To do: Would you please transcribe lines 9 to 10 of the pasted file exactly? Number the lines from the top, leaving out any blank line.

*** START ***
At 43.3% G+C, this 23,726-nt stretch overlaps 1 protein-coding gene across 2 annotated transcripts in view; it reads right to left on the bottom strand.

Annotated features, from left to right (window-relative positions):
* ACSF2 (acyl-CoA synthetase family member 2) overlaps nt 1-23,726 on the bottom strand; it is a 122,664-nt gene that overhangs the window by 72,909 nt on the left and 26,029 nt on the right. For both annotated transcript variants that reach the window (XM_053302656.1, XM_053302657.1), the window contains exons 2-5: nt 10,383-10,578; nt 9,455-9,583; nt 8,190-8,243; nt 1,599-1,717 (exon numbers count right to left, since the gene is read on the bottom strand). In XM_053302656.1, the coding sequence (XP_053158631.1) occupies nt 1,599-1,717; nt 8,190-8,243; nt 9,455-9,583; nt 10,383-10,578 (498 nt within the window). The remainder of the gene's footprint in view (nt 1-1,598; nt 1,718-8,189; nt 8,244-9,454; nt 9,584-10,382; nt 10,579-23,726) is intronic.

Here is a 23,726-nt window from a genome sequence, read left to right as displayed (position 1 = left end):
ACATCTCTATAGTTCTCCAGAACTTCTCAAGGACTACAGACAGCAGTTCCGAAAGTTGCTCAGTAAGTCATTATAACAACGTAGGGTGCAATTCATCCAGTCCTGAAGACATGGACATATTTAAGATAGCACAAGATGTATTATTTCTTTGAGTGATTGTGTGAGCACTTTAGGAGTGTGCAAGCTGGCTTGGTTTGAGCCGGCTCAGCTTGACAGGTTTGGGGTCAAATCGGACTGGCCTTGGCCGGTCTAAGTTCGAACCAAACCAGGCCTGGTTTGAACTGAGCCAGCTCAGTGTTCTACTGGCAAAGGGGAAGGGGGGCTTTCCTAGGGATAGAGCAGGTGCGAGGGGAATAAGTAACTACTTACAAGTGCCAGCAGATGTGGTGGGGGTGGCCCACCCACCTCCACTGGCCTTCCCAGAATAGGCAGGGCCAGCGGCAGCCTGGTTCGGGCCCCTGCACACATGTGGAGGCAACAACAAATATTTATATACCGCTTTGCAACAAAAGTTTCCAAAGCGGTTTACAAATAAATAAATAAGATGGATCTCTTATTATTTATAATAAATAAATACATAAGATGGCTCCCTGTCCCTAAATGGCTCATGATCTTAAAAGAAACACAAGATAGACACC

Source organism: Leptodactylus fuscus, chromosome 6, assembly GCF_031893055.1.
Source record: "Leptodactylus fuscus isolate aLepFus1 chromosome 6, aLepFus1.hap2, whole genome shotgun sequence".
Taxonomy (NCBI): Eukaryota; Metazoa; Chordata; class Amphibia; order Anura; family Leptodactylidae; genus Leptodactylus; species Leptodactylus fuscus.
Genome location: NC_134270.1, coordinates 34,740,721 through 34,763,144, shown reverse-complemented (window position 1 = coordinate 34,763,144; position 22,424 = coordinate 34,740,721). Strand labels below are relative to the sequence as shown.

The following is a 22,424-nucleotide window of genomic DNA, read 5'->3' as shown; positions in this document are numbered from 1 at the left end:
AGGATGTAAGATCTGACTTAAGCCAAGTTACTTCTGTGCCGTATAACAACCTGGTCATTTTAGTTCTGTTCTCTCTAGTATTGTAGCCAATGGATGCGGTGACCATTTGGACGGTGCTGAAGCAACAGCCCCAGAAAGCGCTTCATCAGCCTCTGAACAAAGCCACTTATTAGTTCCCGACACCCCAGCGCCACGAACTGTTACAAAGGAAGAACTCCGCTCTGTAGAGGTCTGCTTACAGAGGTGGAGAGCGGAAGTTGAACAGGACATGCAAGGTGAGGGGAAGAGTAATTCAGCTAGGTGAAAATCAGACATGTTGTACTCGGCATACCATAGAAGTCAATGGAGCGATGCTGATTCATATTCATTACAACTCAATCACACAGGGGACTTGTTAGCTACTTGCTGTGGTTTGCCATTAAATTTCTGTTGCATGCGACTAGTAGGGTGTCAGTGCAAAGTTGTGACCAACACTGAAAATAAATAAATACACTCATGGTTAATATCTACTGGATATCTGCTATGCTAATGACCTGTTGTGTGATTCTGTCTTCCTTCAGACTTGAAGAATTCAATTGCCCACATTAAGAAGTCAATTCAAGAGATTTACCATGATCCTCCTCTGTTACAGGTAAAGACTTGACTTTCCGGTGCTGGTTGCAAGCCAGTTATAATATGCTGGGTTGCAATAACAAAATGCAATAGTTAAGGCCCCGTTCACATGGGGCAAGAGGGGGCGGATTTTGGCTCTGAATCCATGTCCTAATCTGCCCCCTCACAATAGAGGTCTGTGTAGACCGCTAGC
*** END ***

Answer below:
Genome location: NC_134270.1, coordinates 34,740,721 through 34,763,144, shown reverse-complemented (window position 1 = coordinate 34,763,144; position 22,424 = coordinate 34,740,721). Strand labels below are relative to the sequence as shown.

The following is a 22,424-nucleotide window of genomic DNA, read 5'->3' as shown; positions in this document are numbered from 1 at the left end: